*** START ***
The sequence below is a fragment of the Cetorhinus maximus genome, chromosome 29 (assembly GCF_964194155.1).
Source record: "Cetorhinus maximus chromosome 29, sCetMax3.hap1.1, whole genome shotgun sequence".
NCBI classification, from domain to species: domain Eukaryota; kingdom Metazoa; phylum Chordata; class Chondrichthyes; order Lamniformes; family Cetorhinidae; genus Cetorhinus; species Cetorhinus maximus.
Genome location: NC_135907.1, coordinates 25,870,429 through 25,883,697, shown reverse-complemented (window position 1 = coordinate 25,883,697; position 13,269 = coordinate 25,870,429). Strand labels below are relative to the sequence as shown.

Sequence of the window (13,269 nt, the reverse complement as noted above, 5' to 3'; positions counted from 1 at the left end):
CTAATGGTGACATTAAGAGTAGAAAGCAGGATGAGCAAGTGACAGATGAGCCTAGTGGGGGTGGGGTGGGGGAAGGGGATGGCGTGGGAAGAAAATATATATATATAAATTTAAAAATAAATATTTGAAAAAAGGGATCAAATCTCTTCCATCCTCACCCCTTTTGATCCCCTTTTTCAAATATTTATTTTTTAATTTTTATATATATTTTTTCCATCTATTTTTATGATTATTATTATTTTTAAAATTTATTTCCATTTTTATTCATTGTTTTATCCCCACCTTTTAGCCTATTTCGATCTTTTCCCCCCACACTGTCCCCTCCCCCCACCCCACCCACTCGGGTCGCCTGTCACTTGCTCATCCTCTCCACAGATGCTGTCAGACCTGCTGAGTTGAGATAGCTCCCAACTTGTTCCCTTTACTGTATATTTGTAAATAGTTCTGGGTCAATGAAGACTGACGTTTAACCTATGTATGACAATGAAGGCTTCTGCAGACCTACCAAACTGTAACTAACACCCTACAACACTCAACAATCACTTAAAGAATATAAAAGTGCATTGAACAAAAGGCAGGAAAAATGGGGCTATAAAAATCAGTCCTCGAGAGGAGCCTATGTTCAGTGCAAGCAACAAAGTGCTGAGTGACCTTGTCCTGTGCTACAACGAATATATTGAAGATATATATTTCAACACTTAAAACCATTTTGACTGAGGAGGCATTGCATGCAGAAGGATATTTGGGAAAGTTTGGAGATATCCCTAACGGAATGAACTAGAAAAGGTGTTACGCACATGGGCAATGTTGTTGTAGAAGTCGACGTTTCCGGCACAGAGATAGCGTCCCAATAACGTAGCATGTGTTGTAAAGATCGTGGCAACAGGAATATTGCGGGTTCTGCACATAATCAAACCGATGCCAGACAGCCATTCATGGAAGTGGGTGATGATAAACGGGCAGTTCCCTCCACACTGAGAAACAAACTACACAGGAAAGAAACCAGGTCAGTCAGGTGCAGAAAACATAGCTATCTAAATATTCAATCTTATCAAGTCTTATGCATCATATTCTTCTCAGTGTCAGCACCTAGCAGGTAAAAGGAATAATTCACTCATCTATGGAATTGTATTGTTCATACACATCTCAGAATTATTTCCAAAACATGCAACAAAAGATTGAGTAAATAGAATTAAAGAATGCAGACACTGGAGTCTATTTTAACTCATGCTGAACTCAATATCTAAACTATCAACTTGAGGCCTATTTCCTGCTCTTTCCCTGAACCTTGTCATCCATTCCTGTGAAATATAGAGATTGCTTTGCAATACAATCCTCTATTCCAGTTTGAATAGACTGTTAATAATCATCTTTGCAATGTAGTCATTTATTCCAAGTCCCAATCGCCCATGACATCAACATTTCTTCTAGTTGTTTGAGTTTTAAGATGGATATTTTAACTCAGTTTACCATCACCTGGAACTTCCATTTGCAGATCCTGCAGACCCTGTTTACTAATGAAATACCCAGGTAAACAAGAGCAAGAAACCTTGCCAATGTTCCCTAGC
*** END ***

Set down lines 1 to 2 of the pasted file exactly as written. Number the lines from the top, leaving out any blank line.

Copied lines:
The sequence below is a fragment of the Cetorhinus maximus genome, chromosome 29 (assembly GCF_964194155.1).
Source record: "Cetorhinus maximus chromosome 29, sCetMax3.hap1.1, whole genome shotgun sequence".